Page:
I also used the lens at the Victorian Extravaganza festival to capture closers scenes and portraits. The lens proved perfect for sports and folklore events: good sharpness and bokeh at f/2.8 is all you really need in these situations. These were among the most important characteristics I wanted to try out and they passed the test with flying colours.
Concerning optical performance, I haven’t found any traces of chromatic aberration, vignetting or other issues. The lens is truly excellent in this regard. I’ve never encountered problems with flare either but that is also due to the nature of the lens itself and the petal shaped hood that protects it very well.
Finally, the 50-140mm excels for landscape photography as well. However, if it were for this application only, I would prefer the XF 55-200mm to it. The reason is that the 55-200mm is smaller and lighter, has the extra reach on the telephoto end (60mm more which is almost 100mm more on the full-frame format) yet still provides excellent sharpness. You lose the f/2.8 constant aperture but the lens remains reasonably fast (f/3.5-4.8). Besides, you might not need a faster aperture for landscape shots anyway. However if optical quality is your priority, then the 50-140mm is certainly the best choice.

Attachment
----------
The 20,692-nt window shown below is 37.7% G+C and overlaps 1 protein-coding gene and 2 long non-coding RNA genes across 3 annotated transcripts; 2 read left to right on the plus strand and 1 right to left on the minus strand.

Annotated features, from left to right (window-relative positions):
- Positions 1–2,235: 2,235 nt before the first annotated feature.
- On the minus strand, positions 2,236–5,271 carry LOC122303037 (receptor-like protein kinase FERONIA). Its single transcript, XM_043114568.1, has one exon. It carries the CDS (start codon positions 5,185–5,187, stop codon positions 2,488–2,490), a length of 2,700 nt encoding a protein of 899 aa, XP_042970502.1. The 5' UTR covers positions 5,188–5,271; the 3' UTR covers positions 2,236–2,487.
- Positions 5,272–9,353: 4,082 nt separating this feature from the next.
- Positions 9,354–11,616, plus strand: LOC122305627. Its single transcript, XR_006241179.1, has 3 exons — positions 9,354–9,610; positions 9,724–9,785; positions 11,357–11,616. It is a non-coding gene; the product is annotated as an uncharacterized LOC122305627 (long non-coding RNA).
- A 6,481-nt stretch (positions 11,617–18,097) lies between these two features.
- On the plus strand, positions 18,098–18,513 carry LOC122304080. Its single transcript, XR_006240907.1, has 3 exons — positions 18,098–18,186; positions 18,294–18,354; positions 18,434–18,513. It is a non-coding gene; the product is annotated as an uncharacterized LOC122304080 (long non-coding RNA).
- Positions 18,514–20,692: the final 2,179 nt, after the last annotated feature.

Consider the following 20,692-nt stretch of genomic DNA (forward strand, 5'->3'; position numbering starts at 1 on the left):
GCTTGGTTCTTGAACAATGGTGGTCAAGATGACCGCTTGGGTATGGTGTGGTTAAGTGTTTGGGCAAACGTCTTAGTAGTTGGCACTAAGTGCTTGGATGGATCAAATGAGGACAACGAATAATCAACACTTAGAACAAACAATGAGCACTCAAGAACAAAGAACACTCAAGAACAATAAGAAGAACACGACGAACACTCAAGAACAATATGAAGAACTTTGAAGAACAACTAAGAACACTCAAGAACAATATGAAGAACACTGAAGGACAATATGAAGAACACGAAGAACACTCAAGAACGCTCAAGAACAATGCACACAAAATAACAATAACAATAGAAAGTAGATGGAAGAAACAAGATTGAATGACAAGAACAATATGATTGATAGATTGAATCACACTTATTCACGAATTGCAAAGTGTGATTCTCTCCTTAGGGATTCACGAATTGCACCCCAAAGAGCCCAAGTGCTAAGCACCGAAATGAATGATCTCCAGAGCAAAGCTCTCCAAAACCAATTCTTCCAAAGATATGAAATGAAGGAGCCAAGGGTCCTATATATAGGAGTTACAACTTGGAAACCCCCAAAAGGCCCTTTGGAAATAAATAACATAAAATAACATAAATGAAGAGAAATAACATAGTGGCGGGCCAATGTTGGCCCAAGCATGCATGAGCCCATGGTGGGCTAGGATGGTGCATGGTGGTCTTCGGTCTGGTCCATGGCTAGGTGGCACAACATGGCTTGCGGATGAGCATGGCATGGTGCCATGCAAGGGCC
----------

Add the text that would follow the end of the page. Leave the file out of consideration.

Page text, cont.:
The lens also has some close-ups capabilities. In “macro mode” it can focus as close as 1 meter at 50mm and 3m at 140mm. I almost never felt the need to take a picture that close with this lens as you can do better with other lenses like the 16-55mm that focuses at 40cm at 55mm.
Autofocus and performance
The 50-140mm has a triple linear motor for the autofocus mechanism. It is the first telephoto lens to include three motors and provide excellent speed while remaining very silent.
If you couple the 50-140mm with the X-T1, the combo is certainly the best Fujifilm has to offer right now purely in terms of autofocus performance.
And the good news is that it is going to improve with the upcoming firmware update 4.0 for the X-T1 body. The lens worked really well when I used it for the bike race. I never encountered some back and forth movements from the lens elements nor a slow reaction. It is certainly designed for fast action as well.